Let’s face it – fast food is cheap and when you’re too busy to cook, it is the easiest option. First of all, the people who need to use fast food to survive do not deserve judgement. We get way too much bad information these days due to anti-fat bias, diet culture, and our government and medical system being in bed with big food and big pharma. 

People being told they need to lose weight by every doctor and health guru around can grow confused about whether it’s okay to make pasta for dinner without feeling guilty about it. People not having the time to cook, or the resources to buy the ingredients they need, make cooking a privilege. Fast food is cheaper than fresh food.

bag of green beans that says "bagged veg are good veg" showing that cooking can be easy if you use prepared ingredients

How To Enjoy Cooking More – Don’t Make It A Chore

Here are a few basic tips to help you loosen up your frustrating feels about cooking and enjoy cooking more. I think of cooking like I think of exercise – make it pleasurable or you won’t be happy doing it.

Make something simple with ingredients you love

Allow yourself to do it slowly and deliberately, even if it’s only once in awhile. Don’t let your inner demon and perfectionism that tells you you should be cooking more often keep you from doing it occasionally.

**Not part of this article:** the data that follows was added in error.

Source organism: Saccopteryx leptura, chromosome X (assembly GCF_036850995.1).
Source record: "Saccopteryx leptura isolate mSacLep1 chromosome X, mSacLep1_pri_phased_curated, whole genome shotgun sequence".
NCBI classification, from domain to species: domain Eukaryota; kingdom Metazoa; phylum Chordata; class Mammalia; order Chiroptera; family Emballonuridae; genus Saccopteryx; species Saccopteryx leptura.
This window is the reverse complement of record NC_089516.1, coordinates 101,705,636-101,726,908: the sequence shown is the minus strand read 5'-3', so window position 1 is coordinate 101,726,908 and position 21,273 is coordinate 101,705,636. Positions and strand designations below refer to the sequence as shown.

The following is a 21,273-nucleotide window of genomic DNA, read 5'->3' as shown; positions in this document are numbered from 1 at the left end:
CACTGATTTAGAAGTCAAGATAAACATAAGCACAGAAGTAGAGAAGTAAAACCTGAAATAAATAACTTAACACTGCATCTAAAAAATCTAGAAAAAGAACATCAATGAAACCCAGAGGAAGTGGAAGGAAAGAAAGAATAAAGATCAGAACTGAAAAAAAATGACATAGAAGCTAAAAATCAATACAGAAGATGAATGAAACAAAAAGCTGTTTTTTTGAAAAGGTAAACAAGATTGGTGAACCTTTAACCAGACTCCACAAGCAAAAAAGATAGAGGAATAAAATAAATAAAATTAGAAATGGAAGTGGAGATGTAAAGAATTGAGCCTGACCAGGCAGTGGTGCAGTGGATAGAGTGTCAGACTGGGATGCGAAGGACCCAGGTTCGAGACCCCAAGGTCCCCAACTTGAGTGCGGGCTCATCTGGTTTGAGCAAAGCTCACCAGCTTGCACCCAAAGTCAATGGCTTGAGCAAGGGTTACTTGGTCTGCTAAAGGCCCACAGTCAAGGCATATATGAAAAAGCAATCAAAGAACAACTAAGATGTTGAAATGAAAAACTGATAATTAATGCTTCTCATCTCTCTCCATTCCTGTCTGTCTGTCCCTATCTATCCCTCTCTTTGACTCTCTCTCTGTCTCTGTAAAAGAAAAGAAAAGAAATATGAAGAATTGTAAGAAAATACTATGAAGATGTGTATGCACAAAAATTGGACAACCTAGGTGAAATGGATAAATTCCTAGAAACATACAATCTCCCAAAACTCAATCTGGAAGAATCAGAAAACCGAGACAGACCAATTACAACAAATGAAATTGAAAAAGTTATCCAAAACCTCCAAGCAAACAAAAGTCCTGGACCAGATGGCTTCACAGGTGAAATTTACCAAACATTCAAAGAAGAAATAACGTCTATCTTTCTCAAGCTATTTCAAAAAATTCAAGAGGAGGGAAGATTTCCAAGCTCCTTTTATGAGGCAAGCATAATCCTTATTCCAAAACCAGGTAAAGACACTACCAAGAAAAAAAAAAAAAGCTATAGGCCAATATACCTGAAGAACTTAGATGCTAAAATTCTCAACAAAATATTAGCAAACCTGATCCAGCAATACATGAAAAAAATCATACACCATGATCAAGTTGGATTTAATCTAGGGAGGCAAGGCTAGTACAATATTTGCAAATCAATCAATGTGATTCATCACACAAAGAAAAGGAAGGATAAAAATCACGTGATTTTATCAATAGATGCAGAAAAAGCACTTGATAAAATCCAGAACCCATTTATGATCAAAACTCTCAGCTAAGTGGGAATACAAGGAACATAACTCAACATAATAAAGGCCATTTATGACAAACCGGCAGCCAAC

If you want to check out a couple previous recipes of mine, that are simple and nutritious, but not boring, here are a few faves. Lebanese ground turkey and spinach with lemon and pine nuts is so delish and unusual, although not difficult. Or you can check out this super simple sweet potato coconut curry.

What to cook? Decide on something that makes your mouth water to think about

Do you love pasta and red sauce? Make your own sauce and buy fresh pasta from the grocery store. Buy some nice lettuce and dress it with real lemon juice that you squeezed from a real lemon, olive oil, and salt. Have it with a glass of wine if you wanna. Or if that doesn’t appeal, ask yourself…. what do I love to eat? Make that. Cook it for your family, or for just yourself.

Consider what you love to eat out at restaurants

Consider making things at home that you already love. This is actually my favorite tip on here because it’s how I started cooking back in my 20’s. You can read that whole story here.

Try the simple side salad that is always indescribably perfect. Or a simple curry. Do you love the meatballs at your fave Italian spot, make those! Always follow your taste buds and the foods that give you that totally perfect sense of satisfaction. Then simplify.

Build your skillset & Toolset

Just like anything in life, things are more fun if you’re reasonably good at them and if they don’t cause a ton of stress or overwhelm. If you don’t like cooking because everything you make turns out soggy or all wrong, then take a look at the kinds of foods you’re making. Is there a way you can simplify? Are you trying to do too many things at once?

Make sure you have the right tools. A couple good knifes are a must, as cutting into anything with a dull knife will make you lose your mind. I think a big, heavy cutting board is also a smart move. You want to have a few big prep bowls (like these) for putting ingredients in once you’ve already chopped them.

Since I believe it’s the little things, the simple, quality ingredients that can make cooking more enjoyable, I am a firm believer in finding ways to make this easier. First up: a garlic press and a citrus zester. After my knife and cutting board, these are the two tools I use more than anything. The zest of a lemon can make almost anything 10% better. And there’s really nothing quite so savory as fresh garlic.